What I ‘see’ outside my window is an illusion, a soothing virtual imitation of a world that once was, summoned by impulses from my brain. Yet the harsh reality is unsettling…
Before the seismic shocks of the great upheavals, people’s movements were unfettered, and they could breathe unfiltered air, roam in the woods or simply watch their kids play soccer outdoors. Today, the unprotected strips of land exposed to the elements are forbidden zones, plagued by drenching rains with howling 100-mile-an-hour winds, alternating with fierce dust storms, the deadly soil tsunamis that rumble up from the deserts that blanket what used to be the United States. When there is a break in the wild weather, the scorching sun relentlessly cooks the atmosphere to temperatures of 180 degrees or more by midday, making it impossible to step outside without body armour and oxygen tanks.
Why does this matter? This exact scenario might be a bit farfetched, but no matter where you draw the line, it’s time to stop waiting for deus ex machina to solve our climate issues for us.
The next frontier in healthcare
The future of end-of-life care? A manifestation of actual A.I.? At the very least, a heartwarming story of an android that became exactly what it’s owners needed it to be. From Martin L. Shoemaker, the 2015 Nebula Award Nominee for best short story, Today I am Paul.
“I” should not exist. Not as a conscious entity. There is a unit, Medical Care Android BRKCX-01932–217JH-98662, and that unit is recording these notes. It is an advanced android body with a sophisticated computer guiding its actions, backed by the leading medical knowledge base in the industry. For convenience, “I” call that unit “me.” But by itself, it has no awareness of its existence. It doesn’t get mad, it doesn’t get sad, it just runs programs.
But Mildred’s family, at great expense, added the emulation net: a sophisticated set of neural networks and sensory feedback systems that allow me to read Mildred’s moods, match them against my analyses of the people in her life, and emulate those people with extreme fidelity. As the MCA literature promises: “You can be there for your loved ones even when you’re not.” I have emulated Paul thoroughly enough to know that that slogan disgusts him, but he still agreed to emulation.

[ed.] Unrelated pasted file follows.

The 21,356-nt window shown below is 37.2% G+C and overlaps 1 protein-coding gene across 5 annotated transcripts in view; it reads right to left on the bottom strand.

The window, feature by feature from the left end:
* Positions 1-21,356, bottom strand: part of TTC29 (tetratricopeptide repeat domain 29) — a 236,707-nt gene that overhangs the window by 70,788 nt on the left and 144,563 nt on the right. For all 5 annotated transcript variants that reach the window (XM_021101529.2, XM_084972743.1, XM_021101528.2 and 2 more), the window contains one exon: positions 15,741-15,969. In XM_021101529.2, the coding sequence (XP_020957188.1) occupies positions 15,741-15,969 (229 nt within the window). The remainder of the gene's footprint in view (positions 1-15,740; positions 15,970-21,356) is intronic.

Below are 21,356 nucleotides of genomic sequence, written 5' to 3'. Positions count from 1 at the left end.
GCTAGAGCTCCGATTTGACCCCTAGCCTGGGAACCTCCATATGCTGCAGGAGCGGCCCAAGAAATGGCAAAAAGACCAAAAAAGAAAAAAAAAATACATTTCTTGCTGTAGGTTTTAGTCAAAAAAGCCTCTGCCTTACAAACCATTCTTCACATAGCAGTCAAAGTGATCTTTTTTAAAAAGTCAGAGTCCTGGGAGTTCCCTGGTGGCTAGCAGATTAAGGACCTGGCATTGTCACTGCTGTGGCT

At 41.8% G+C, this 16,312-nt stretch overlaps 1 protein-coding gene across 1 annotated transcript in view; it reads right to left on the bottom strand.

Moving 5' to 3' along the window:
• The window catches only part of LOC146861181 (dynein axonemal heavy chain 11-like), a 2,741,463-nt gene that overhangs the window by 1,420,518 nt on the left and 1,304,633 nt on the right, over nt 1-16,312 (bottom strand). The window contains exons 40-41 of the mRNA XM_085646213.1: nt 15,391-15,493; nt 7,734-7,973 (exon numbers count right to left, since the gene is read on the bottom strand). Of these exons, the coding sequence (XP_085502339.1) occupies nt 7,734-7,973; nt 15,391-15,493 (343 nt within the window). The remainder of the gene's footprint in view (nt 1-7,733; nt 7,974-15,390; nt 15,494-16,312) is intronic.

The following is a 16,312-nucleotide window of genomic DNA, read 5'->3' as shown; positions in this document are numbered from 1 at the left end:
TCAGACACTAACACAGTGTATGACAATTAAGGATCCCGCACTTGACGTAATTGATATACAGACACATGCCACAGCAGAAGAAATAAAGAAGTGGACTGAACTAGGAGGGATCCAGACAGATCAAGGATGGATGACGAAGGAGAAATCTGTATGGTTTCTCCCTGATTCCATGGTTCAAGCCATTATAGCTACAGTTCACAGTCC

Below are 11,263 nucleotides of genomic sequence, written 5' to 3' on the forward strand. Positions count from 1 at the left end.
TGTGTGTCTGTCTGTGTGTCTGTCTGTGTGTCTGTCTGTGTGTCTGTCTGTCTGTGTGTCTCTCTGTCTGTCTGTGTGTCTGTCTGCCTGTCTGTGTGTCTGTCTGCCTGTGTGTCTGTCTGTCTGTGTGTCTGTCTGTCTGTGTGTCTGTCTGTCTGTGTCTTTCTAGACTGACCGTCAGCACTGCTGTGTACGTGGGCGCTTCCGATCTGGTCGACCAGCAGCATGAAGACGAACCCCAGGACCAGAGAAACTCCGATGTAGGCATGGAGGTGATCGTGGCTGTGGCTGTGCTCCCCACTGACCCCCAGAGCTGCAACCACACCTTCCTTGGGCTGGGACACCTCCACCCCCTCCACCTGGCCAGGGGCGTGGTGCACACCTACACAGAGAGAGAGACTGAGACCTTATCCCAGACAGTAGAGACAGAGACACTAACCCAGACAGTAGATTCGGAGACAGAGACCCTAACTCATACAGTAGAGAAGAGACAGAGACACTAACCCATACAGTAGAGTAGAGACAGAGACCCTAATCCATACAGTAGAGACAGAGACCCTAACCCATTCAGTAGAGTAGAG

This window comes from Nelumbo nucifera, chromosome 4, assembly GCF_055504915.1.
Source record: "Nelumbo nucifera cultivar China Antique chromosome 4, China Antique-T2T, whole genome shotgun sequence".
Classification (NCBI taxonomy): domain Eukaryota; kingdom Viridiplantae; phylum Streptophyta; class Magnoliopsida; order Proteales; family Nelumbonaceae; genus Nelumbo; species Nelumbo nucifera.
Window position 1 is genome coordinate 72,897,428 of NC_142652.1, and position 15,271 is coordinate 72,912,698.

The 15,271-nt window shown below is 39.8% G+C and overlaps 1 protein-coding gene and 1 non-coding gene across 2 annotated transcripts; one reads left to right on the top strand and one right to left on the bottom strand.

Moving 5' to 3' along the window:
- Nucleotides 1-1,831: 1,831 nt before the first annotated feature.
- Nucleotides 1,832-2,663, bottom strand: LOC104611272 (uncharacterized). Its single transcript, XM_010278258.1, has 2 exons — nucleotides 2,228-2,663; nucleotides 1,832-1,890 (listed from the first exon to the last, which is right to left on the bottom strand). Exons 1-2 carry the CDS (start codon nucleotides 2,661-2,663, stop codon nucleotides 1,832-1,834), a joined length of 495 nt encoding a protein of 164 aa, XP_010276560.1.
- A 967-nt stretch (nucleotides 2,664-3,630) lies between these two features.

What the MCA literature never says, though, is that somewhere in that net, “I” emerge. The empathy net focuses mainly on Mildred and her needs, but it also analyzes visitors (when she has them) and staff. It builds psychological models, and then the emulation net builds on top of that to let me convincingly portray a person whom I’ve analyzed. But somewhere in the tension between these nets, between empathy and playing a character, there is a third element balancing the two, and that element is aware of its role and its responsibilities. That element, for lack of a better term, is me. When Mildred sleeps, when there’s no one around, that element grows silent. That unit is unaware of my existence. But when Mildred needs me, I am here.
Today, I am Anna.